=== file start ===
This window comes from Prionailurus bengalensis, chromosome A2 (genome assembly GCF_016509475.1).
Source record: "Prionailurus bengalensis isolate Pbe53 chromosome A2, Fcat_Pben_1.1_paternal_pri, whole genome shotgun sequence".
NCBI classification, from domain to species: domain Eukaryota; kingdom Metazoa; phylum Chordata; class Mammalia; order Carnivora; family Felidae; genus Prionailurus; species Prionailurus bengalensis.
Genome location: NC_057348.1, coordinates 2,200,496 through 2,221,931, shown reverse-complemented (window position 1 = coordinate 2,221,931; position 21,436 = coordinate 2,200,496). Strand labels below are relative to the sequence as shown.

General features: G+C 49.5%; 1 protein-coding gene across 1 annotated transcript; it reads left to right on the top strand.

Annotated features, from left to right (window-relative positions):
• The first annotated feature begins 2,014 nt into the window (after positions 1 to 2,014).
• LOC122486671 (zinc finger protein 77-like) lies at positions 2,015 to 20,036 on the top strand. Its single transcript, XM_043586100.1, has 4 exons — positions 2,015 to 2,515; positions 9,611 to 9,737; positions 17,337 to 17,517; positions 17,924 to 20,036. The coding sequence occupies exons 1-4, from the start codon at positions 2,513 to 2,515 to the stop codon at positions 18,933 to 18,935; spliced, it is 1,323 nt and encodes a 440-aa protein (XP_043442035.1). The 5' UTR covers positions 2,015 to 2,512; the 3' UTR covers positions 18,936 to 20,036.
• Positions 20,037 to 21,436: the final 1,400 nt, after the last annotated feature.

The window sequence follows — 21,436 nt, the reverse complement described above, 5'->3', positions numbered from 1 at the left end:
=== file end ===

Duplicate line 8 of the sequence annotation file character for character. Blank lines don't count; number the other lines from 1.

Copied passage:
• LOC122486671 (zinc finger protein 77-like) lies at positions 2,015 to 20,036 on the top strand. Its single transcript, XM_043586100.1, has 4 exons — positions 2,015 to 2,515; positions 9,611 to 9,737; positions 17,337 to 17,517; positions 17,924 to 20,036. The coding sequence occupies exons 1-4, from the start codon at positions 2,513 to 2,515 to the stop codon at positions 18,933 to 18,935; spliced, it is 1,323 nt and encodes a 440-aa protein (XP_043442035.1). The 5' UTR covers positions 2,015 to 2,512; the 3' UTR covers positions 18,936 to 20,036.